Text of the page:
Thursday, September 16, 2010

Why This Mother Has A Problem With The Parental Blame Game

 As a parent, I completely understand how important it is to protect your children and monitor what they watch, read, or play. As a gaming parent, I know how vital it is to be on top of all of that. I say this because I see this disturbing pattern of parents all over the country blaming EVERYTHING else on things like their children's behavior. It's not the child's fault in so many of these situations. Instead, it's video games that are to blame, this or that type of music is at fault, or it's the movie or television show that is the cause.
 Let me be as blunt as possible. That is one hundred percent BULLSHIT.  Video games, movies, books, and t.v. aren't responsible for what your children play or see. You, the parents are. Yes, children are impressionable which is why it is all the more important for the parents to sit down with them and talk with them. It is the job of the parents to take an active role in their children's lives and know exactly what they are doing. Granted, you can not be everywhere at once, but if you are a proactive parent you do know what your children are up to.
 Because there are some parents who can not seem to do this, we have things  like the case hitting the Supreme Court in November about the sale of violent video games to minors. The two problems are the wording of the bill which seems to threaten first amendment rights and the fact that video games seem to be the only medium that is being targeted. Trust me, there are plenty of violent books, comics, movies, and television shows, but video games do not seem to get the same protection that they do which seems incredibly biased.
 Now, I know this may have stepped on the toes of many parents with this latest blog, and they may disagree with me. That's their right and they have the freedom to disagree. I would not deny them their difference of opinion. However, I'm going to stick to my guns about what I think and I have that right also.
 Children are a reflection of their parents, so you need to take that into consideration. Yes, there is a valid point to these laws are meant to protect children, but when you are using those laws to threaten another's first amendment rights, that's a problem.
 When my 14 year old daughter was curious about the Twilight books, I did in fact read all of them to see what they were about and to see if there was anything inappropriate in them. I even spoke to her about some of the things that would probably raise questions with her as she read the books. It turns out, she didn't think the books were that great, but she seemed appreciative that I took the time to talk to her about it. The bottom line is parents HAVE to talk to their kids about all of this. It is important and you have to be present as a parent, not shove them in front of a video game or television to get them out of your hair, then wonder later why they do silly things like jump off a roof because they saw it on a t.v. show, then blame the show for your kid getting hurt. NO. Stop doing that. Actions have consequences and we as parents are the ones responsible for teaching our children that, no one else. This is why I have such a huge problem with the parental blame game. Instead of taking responsibility for your children, you point the finger at all the various forms of media rather than point the finger at yourselves. Take the time to sit down with your children and talk to them about the things they see and hear. It doesn't have to be a lecture. Just have a conversation with them, ask them if they have any questions or concerns about what they see, hear, or read. No one else can raise your children for you. The job of a parent is filled with a lot of hard work and responsibilities, but the rewards of having that connection and relationship with your children are worth it. It's time to take back the reins, stop blaming the various artistic mediums, and raise your children parents.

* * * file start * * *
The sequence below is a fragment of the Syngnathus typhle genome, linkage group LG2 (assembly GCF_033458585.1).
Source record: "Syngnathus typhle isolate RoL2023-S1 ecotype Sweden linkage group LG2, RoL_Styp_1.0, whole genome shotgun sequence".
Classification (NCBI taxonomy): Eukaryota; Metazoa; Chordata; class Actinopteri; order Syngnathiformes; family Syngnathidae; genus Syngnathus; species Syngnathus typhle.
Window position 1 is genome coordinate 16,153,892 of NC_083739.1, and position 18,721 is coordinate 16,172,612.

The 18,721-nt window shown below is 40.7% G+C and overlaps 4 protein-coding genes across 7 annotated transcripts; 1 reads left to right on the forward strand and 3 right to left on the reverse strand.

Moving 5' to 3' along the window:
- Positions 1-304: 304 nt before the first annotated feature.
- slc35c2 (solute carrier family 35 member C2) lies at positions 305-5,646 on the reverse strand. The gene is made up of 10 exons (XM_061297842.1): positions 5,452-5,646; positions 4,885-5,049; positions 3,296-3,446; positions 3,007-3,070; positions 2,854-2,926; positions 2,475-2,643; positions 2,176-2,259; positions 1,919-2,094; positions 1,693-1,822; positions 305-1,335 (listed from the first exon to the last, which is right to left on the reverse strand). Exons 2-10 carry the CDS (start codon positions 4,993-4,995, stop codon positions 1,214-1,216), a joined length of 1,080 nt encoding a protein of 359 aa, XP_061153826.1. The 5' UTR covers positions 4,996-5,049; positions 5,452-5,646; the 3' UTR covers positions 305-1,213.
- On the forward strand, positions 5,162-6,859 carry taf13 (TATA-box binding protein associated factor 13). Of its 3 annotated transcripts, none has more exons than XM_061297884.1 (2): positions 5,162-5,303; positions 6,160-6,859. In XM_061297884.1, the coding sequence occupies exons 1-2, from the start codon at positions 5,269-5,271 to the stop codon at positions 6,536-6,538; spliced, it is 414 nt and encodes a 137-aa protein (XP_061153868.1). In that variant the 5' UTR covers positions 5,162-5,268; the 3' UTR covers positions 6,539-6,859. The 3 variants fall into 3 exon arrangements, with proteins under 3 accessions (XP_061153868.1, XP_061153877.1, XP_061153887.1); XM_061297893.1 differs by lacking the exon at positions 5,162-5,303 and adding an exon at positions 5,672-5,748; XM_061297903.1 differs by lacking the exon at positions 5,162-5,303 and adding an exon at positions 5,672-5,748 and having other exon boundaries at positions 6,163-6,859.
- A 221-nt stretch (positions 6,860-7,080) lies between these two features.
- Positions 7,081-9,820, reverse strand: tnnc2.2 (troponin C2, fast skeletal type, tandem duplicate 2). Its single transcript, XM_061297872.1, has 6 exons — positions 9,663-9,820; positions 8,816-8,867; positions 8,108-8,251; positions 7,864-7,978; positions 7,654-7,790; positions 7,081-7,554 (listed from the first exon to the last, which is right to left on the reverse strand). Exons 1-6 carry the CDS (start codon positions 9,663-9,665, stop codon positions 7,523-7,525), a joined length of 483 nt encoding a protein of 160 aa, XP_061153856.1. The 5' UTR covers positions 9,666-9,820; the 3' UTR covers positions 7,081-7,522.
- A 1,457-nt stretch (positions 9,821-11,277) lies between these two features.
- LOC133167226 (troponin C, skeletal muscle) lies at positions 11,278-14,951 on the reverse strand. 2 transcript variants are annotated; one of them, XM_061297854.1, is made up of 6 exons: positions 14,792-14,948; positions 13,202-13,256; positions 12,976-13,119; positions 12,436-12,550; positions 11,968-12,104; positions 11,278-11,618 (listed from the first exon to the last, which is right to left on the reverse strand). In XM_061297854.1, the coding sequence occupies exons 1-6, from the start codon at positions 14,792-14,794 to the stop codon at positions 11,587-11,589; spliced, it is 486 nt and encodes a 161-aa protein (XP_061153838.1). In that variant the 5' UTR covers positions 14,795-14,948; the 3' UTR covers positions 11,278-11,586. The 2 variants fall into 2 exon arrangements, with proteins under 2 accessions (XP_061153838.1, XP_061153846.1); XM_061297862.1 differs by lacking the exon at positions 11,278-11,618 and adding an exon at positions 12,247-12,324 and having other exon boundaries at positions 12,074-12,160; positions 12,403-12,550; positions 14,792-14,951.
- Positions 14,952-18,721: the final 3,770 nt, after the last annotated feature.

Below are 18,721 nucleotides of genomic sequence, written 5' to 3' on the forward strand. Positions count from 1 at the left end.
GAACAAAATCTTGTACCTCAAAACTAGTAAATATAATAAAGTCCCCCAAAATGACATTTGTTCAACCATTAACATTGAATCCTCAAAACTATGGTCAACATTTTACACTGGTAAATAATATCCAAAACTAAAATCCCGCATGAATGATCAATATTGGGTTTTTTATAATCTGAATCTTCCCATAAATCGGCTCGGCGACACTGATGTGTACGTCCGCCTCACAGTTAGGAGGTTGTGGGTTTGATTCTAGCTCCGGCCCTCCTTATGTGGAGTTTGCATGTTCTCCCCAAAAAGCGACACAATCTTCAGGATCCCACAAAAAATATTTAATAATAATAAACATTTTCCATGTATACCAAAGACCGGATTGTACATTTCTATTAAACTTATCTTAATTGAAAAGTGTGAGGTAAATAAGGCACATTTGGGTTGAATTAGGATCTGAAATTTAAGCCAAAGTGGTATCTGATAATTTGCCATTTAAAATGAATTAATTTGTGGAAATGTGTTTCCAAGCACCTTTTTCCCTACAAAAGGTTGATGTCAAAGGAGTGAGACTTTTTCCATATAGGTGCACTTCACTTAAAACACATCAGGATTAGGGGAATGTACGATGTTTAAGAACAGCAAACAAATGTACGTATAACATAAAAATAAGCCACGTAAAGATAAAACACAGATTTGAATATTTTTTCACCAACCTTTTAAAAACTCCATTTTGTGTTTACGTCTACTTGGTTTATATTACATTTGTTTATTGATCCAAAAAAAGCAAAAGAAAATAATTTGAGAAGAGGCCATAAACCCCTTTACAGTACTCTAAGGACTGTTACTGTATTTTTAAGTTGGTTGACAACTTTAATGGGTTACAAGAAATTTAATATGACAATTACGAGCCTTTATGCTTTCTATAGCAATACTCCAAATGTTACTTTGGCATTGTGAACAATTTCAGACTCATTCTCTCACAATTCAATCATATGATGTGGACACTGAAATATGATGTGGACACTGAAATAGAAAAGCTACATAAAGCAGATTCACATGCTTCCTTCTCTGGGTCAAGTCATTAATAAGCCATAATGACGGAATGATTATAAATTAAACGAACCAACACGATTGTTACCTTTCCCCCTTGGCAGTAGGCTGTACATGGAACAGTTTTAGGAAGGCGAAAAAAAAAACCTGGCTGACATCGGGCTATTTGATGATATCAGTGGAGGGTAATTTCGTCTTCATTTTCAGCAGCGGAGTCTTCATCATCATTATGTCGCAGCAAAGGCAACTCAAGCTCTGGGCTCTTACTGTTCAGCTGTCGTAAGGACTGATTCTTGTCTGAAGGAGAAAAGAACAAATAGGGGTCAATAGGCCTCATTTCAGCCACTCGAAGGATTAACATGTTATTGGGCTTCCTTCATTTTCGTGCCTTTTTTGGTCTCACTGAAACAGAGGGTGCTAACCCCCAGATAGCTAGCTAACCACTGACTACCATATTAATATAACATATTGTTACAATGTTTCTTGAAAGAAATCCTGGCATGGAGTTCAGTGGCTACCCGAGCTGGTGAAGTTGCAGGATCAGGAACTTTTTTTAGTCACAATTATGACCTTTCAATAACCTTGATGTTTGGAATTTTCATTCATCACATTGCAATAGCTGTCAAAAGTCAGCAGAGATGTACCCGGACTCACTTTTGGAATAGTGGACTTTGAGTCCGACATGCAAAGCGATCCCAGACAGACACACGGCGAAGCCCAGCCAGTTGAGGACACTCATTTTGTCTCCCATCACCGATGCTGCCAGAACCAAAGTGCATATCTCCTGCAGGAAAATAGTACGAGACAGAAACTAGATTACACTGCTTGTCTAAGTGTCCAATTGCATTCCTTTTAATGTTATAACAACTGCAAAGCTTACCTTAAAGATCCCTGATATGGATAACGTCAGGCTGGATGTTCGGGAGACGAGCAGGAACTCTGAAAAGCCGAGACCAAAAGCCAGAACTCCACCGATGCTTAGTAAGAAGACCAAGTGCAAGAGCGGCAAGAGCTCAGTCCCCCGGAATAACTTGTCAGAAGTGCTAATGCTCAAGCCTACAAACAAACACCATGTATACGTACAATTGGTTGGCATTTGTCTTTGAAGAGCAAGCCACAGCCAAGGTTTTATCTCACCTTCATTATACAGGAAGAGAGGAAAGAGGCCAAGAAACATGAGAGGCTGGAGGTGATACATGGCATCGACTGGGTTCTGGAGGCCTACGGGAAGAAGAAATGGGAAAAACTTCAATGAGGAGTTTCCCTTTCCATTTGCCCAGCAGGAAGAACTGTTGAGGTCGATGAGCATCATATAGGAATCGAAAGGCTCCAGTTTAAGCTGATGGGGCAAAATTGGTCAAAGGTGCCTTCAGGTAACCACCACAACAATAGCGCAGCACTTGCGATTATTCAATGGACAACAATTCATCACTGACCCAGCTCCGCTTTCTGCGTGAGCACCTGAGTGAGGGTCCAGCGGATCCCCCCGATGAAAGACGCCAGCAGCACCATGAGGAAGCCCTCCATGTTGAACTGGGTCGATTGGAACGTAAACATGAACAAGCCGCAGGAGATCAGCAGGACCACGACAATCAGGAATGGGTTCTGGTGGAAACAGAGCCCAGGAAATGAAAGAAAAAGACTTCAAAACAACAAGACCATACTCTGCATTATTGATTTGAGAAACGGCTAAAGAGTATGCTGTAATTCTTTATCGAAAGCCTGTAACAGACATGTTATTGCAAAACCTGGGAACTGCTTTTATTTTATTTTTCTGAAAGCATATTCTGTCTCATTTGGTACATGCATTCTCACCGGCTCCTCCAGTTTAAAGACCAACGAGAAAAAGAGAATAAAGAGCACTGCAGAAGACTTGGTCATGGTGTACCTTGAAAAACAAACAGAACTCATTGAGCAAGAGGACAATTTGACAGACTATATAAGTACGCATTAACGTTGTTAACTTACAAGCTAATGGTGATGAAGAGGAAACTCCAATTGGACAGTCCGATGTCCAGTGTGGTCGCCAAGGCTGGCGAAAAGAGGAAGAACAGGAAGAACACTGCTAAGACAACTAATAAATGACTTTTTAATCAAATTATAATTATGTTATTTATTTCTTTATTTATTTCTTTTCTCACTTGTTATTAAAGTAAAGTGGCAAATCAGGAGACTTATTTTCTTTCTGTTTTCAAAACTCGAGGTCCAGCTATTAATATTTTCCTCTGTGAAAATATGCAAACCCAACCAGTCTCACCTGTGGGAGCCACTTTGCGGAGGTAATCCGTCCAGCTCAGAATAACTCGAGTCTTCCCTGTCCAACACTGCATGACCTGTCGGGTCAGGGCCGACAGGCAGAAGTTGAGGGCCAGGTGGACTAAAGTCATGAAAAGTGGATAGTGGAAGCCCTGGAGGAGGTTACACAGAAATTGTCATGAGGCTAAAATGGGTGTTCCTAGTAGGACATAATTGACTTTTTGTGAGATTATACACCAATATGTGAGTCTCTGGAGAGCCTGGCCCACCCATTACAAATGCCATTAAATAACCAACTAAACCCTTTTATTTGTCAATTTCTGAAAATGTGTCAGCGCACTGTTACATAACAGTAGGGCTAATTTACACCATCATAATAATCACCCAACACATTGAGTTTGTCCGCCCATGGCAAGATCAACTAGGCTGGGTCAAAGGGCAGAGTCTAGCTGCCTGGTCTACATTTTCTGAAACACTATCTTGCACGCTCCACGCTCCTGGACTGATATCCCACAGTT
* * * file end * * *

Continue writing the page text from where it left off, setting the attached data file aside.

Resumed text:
1 comment:

  1. I wonder, how many of these parents do two important things? That is to say...a)spent time with their children, and b)ensure they can distinguish fantasy and reality. You know, simple things, such as violence not being the answer, especially not for "silly little things", that trying to scale walls like you're in Assassin's Creed (I or II, doesn't matter) is dangerous, that some things are more important than being "macho" or "the center of the universe", stuff like that. Neglecting to do that, and then doing other things (I have a friend who works in a library, she witnessed parents who did their kids' homework to give them perfect grades)....and then looking for an easy target when they get a call either from a cop, a social worker, a hospital worker, or worse, someone at the morgue....what's wrong with this picture?